Lessons in Built Environment: Toronto 2017

We try to update our 2014 article on Toronto’s street paving by reporting new work that may require the installation of widened lanes, widened sidewalks or new pavement. Here are some of those measures…

Lessons in Built Environment: Toronto 2017

We try to update our 2014 article on Toronto’s street paving by reporting new work that may require the installation of widened lanes, widened sidewalks or new pavement. Here are some of those measures we’ve just learned about this year.

Problems with a sunken hillside beneath the Elizabeth Street bike path, now reopened to traffic, are a result of the city’s failure to enforce its own rules that permit lane extensions. The result is that the bike path, scheduled to run alongside an existing footpath, has instead been snarled in a tight squeeze beside a concrete sea wall, with bikes being pushed off to the side and pushed toward traffic.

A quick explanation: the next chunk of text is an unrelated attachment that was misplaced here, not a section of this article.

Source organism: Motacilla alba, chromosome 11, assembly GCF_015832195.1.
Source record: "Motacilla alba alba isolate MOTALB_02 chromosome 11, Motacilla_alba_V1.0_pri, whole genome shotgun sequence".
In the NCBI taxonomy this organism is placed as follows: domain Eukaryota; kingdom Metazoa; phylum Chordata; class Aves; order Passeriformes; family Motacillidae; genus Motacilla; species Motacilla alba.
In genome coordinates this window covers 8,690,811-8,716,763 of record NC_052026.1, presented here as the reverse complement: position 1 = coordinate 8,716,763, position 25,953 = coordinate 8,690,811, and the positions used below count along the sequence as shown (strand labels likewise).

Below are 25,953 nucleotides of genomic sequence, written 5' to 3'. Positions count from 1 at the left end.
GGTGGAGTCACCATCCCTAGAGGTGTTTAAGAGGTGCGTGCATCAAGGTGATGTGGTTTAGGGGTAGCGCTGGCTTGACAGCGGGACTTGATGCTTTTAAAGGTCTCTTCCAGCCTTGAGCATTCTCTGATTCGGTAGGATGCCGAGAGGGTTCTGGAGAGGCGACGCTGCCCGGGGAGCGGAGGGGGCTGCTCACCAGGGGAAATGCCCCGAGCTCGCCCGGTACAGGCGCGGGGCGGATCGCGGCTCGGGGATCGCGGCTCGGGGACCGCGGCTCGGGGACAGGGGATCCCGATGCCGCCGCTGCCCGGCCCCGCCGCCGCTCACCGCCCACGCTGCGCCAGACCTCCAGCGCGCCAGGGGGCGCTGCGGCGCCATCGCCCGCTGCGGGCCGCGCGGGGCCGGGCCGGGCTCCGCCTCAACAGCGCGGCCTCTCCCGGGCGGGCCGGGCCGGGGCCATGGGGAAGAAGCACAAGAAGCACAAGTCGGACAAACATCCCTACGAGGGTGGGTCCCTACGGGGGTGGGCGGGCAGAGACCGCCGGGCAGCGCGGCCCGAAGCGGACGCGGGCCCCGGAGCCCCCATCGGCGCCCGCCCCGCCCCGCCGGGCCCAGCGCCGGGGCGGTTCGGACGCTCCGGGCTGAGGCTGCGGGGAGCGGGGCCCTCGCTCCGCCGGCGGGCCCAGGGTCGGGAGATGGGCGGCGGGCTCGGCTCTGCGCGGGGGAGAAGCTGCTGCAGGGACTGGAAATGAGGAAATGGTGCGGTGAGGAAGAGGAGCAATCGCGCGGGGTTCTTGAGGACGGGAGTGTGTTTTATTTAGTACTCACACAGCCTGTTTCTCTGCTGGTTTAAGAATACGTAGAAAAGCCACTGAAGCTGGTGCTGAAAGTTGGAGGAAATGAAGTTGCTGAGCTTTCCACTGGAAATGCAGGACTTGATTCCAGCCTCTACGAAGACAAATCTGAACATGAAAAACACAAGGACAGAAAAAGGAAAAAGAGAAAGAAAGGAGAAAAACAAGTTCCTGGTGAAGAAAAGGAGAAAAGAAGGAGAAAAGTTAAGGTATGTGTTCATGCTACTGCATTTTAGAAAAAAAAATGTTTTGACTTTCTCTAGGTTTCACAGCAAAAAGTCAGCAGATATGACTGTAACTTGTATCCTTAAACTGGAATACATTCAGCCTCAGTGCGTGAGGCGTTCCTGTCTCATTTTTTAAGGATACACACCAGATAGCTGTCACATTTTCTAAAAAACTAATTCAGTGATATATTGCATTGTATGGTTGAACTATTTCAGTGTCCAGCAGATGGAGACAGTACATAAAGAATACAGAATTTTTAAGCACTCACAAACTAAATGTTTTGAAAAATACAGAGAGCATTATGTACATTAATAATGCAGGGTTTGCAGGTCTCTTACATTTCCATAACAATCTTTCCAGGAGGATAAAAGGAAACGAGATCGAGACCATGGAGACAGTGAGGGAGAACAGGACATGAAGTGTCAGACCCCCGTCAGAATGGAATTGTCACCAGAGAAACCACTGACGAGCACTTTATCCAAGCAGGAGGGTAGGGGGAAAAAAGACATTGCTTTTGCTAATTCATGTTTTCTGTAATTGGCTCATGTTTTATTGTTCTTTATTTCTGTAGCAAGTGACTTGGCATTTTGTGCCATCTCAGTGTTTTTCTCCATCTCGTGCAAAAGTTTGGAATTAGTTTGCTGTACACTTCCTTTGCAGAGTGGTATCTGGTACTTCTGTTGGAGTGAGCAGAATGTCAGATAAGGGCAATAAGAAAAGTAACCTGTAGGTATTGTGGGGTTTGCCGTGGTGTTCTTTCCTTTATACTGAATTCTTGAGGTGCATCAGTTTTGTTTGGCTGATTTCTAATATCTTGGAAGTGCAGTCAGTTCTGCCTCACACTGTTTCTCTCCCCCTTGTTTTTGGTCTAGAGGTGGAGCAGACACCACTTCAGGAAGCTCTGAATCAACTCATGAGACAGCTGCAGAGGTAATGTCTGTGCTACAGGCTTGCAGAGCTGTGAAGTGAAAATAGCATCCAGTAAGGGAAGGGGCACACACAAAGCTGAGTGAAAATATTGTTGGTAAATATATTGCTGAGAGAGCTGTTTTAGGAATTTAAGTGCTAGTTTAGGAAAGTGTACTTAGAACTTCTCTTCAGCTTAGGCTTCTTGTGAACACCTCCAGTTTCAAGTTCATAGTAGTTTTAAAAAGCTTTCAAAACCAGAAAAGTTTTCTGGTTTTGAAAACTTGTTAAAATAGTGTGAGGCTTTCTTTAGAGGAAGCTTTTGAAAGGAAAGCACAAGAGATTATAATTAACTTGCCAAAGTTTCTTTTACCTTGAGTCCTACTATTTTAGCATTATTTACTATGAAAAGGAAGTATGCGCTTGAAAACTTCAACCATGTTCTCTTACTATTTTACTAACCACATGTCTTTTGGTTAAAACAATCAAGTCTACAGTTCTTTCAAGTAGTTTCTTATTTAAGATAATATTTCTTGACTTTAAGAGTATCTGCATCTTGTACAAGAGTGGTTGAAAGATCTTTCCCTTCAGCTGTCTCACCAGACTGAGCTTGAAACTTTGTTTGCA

A major new project on Bridle Path Road in North York has already resolved many of the problems, and will soon have other key bikeways and thoroughfares in its path, all within about a year.

A brickwork crack that collapsed into the ground under a truck at the entrance to Blythwood Recreation Centre has been repaired with the help of a private company. Some critics had urged that the pathway be drained.

And to the rescue of some long-struggling cyclists. Two cyclists in Toronto have now been given the go-ahead to pedal long distances using the Triumph bike they were legally unable to ride.

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